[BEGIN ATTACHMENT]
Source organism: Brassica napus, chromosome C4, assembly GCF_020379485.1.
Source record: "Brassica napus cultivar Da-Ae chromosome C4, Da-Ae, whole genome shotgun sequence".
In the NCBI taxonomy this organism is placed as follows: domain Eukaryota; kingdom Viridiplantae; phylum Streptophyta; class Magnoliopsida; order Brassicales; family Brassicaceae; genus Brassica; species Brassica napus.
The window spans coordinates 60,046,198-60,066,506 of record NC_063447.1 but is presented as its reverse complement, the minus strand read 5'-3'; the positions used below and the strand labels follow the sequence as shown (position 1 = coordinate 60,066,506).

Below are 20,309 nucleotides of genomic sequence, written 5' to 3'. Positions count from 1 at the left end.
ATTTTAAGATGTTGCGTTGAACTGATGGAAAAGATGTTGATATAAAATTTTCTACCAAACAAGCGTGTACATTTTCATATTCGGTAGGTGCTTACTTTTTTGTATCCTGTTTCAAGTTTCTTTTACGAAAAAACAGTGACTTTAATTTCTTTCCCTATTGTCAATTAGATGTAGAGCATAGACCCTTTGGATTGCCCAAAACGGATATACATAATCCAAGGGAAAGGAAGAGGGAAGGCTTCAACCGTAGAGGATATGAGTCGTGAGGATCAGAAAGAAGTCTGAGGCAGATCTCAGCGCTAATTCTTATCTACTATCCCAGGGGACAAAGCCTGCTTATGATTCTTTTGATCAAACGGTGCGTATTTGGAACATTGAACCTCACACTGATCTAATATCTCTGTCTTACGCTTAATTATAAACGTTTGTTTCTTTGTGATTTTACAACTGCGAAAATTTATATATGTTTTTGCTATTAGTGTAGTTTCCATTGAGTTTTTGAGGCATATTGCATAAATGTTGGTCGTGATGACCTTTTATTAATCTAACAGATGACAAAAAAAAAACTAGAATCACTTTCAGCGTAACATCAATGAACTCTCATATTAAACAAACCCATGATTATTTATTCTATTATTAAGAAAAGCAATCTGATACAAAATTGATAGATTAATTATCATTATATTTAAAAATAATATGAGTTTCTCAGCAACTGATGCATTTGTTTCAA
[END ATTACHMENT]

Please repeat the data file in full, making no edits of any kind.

Source organism: Brassica napus, chromosome C4, assembly GCF_020379485.1.
Source record: "Brassica napus cultivar Da-Ae chromosome C4, Da-Ae, whole genome shotgun sequence".
In the NCBI taxonomy this organism is placed as follows: domain Eukaryota; kingdom Viridiplantae; phylum Streptophyta; class Magnoliopsida; order Brassicales; family Brassicaceae; genus Brassica; species Brassica napus.
The window spans coordinates 60,046,198-60,066,506 of record NC_063447.1 but is presented as its reverse complement, the minus strand read 5'-3'; the positions used below and the strand labels follow the sequence as shown (position 1 = coordinate 60,066,506).

Below are 20,309 nucleotides of genomic sequence, written 5' to 3'. Positions count from 1 at the left end.
ATTTTAAGATGTTGCGTTGAACTGATGGAAAAGATGTTGATATAAAATTTTCTACCAAACAAGCGTGTACATTTTCATATTCGGTAGGTGCTTACTTTTTTGTATCCTGTTTCAAGTTTCTTTTACGAAAAAACAGTGACTTTAATTTCTTTCCCTATTGTCAATTAGATGTAGAGCATAGACCCTTTGGATTGCCCAAAACGGATATACATAATCCAAGGGAAAGGAAGAGGGAAGGCTTCAACCGTAGAGGATATGAGTCGTGAGGATCAGAAAGAAGTCTGAGGCAGATCTCAGCGCTAATTCTTATCTACTATCCCAGGGGACAAAGCCTGCTTATGATTCTTTTGATCAAACGGTGCGTATTTGGAACATTGAACCTCACACTGATCTAATATCTCTGTCTTACGCTTAATTATAAACGTTTGTTTCTTTGTGATTTTACAACTGCGAAAATTTATATATGTTTTTGCTATTAGTGTAGTTTCCATTGAGTTTTTGAGGCATATTGCATAAATGTTGGTCGTGATGACCTTTTATTAATCTAACAGATGACAAAAAAAAAACTAGAATCACTTTCAGCGTAACATCAATGAACTCTCATATTAAACAAACCCATGATTATTTATTCTATTATTAAGAAAAGCAATCTGATACAAAATTGATAGATTAATTATCATTATATTTAAAAATAATATGAGTTTCTCAGCAACTGATGCATTTGTTTCAA